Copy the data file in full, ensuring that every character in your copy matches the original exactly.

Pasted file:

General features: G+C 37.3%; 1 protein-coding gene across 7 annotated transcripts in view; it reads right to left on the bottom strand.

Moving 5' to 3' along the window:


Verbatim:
General features: G+C 37.3%; 1 protein-coding gene across 7 annotated transcripts in view; it reads right to left on the bottom strand.

Moving 5' to 3' along the window: